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The week in which a watchdog came under a heavy Shelling

Daily Telegraph: The week in which a watchdog came under a heavy Shelling

“Sir Philip Watts is hardly going to enjoy being linked with Robert Maxwell but he probably owes the fat fraudster rather more than he realises.”

City comment

Edited by Neil Collins, City Editor

(Filed: 17/09/2004)

Sir Philip Watts is hardly going to enjoy being linked with Robert Maxwell but he probably owes the fat fraudster rather more than he realises. It was Maxwell, twisting in front of the Department of Trade, who forced the concession that he should be allowed prior sight of the findings of the bits of any inquiry that related to him.

Since then, some sort of “Maxwell clause” has been inserted into most relevant bits of legislation, including the Financial Services and Markets Act, under which the FSA operates. Sir Philip has managed to keep quiet while he watched his lifetime’s work and reputation being put through the shredder, but the devastating report into Shell’s downgrade of its reserves was the last straw.

Where Maxwell swung the scimitar and claimed denial of natural justice, Sir Philip’s solicitors from Herbert Smith have preferred the stiletto, although they seem to have inflicted multiple stab wounds on the FSA. They say that the Authority has breached its statutory obligations to ensure a fair process, and on the face of it, they seem to have the regulator banged to rights.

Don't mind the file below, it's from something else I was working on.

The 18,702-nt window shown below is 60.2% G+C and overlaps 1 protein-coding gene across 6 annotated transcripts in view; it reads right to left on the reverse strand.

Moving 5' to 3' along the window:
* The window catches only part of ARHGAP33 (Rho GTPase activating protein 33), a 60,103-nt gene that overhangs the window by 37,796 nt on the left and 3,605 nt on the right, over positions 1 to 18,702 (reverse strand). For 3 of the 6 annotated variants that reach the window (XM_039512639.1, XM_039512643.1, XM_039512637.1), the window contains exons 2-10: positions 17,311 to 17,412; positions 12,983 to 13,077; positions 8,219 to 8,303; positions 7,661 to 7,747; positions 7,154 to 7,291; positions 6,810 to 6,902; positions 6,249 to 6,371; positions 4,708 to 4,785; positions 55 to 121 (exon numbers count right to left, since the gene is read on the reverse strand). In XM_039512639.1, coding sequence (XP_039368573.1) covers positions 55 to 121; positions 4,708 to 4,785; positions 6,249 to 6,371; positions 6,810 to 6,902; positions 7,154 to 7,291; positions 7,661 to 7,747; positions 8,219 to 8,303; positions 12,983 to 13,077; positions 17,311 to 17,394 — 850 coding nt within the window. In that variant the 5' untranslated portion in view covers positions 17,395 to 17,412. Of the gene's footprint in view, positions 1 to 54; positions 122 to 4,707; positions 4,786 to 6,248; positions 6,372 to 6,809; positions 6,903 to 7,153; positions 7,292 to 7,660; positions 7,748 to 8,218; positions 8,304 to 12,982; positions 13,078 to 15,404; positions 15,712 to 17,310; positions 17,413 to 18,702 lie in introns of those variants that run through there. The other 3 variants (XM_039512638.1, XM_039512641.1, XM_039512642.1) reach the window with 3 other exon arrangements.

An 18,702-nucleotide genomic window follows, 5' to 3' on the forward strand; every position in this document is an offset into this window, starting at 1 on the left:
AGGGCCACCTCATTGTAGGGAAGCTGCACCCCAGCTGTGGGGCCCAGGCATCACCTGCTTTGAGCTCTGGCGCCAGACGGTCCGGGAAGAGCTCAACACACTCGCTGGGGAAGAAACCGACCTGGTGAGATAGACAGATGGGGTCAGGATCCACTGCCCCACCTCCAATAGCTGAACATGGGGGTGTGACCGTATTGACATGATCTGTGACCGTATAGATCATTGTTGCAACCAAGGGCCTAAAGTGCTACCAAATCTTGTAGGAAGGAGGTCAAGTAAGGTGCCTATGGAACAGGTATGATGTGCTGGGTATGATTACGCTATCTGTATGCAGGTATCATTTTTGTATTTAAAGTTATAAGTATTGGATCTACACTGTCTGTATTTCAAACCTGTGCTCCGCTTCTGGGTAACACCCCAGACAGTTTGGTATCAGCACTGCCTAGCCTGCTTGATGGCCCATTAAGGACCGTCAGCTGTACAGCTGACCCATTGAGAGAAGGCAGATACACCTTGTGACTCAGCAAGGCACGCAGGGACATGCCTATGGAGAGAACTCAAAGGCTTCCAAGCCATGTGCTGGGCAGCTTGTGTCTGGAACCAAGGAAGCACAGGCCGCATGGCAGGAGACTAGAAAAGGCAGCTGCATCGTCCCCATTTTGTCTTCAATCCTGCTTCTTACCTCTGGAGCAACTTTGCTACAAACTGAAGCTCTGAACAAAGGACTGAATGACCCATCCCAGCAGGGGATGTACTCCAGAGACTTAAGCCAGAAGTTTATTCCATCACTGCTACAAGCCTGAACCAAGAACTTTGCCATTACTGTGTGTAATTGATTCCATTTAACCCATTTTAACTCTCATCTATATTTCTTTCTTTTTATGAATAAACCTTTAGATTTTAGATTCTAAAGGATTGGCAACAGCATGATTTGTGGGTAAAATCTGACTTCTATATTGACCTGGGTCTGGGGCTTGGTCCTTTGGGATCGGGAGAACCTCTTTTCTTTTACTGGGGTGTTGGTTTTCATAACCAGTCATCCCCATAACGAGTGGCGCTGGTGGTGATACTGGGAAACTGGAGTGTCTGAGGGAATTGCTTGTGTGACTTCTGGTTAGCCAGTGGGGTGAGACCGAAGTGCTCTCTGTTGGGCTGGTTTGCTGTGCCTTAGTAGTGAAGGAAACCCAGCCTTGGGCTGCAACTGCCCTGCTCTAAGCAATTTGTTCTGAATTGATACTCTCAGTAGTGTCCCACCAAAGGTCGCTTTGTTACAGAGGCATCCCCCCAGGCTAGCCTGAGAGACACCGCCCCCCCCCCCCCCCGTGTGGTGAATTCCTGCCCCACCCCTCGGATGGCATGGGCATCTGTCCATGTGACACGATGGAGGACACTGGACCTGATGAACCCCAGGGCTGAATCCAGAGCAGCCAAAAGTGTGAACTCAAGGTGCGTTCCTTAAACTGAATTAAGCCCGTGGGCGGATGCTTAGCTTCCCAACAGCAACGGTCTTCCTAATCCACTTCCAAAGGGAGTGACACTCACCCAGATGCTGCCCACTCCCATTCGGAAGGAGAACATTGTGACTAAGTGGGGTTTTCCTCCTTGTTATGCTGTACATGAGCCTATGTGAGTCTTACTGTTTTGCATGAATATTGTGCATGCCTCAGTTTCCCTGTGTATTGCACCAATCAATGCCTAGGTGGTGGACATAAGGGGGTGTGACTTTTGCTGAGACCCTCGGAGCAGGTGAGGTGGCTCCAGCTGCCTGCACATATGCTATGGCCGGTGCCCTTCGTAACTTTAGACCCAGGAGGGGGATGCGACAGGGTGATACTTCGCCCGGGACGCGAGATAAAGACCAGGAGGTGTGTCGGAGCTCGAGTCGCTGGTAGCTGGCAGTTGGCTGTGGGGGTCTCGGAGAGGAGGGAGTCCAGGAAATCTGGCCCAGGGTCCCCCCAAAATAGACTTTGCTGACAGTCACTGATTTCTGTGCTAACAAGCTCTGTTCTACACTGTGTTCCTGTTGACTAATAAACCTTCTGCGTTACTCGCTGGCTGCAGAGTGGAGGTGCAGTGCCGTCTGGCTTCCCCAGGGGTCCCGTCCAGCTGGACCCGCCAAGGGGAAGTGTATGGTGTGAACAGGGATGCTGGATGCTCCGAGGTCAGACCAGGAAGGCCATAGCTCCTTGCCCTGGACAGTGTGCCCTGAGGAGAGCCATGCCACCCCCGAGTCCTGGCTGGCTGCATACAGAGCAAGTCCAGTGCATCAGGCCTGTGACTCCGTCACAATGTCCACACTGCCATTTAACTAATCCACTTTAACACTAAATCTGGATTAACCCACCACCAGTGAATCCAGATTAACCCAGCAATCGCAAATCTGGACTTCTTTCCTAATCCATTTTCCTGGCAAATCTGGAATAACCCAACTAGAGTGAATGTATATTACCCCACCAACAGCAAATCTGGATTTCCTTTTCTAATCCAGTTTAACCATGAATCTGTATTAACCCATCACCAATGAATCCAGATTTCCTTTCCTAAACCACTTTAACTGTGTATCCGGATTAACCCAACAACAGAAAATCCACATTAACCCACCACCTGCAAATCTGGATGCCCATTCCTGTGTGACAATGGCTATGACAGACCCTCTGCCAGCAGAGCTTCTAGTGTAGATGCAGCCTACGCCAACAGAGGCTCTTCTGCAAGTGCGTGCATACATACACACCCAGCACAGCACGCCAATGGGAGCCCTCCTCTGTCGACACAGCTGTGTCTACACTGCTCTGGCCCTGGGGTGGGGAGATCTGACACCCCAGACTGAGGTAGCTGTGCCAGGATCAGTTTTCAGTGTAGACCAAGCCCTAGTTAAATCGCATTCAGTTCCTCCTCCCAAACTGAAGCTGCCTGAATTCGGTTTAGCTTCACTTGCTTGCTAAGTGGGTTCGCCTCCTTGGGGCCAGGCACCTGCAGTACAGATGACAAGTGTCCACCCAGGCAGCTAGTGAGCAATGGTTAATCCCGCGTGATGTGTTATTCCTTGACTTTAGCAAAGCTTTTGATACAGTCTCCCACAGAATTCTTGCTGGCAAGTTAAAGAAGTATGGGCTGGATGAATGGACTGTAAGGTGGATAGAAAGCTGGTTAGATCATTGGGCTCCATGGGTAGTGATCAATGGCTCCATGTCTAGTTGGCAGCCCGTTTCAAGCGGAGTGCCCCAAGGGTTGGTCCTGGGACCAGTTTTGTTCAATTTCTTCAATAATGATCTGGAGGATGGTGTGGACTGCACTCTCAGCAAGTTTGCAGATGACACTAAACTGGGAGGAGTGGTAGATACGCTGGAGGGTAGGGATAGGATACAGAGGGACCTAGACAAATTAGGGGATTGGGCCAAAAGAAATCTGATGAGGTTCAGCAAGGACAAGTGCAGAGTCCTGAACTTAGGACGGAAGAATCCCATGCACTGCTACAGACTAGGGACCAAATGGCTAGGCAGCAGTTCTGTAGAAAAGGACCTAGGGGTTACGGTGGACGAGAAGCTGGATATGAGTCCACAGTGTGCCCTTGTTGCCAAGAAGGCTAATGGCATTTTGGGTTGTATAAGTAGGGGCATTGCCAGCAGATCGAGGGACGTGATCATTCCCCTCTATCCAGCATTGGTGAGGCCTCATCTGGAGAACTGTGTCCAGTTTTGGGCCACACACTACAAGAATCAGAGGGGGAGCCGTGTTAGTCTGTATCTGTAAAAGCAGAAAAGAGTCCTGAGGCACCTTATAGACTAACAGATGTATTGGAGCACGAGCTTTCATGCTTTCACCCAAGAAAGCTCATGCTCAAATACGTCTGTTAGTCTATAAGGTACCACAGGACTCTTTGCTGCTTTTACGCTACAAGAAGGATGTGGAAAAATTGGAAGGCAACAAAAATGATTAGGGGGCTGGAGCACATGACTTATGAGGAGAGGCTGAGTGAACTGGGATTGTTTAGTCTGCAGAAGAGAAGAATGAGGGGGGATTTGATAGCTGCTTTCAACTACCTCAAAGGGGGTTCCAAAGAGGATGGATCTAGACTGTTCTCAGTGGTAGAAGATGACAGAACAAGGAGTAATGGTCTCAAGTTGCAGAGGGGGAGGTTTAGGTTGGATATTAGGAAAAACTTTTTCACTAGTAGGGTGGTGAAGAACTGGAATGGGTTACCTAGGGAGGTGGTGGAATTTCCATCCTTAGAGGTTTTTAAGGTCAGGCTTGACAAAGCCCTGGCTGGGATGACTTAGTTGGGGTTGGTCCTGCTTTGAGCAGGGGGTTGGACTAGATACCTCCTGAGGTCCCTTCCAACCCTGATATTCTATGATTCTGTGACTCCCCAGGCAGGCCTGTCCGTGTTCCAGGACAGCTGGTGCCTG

The reserves downgrade was a shocking spectacle, especially coming from Shell, and the FSA’s report was devastating. It did not actually name Sir Philip, but anybody with the slightest interest in the affair knew who was being blamed. As Herbert Smith fulminates, speed of publication seems to have been achieved at the expense of being fair to their client.

Measuring oil reserves is rather more difficult than checking your car’s petrol tank, and you can only be absolutely sure on the day you pack up production and abandon the field, decades after its discovery. Sir Philip’s defence is that Shell’s processes were a good deal more rigorous than it has been given credit for, and that many others were involved in the decision-making when it came to booking reserves.

This is quite important, not only for Sir Philip in his attempt at restoring something of his reputation, but also for Shell’s own defence against the lawsuits being cooked up in America.

The letter rounds off a bad week for the FSA. It’s having a torrid time in court against Legal & General, and now it looks set for another clash with Sir Philip. That will be in public, too.

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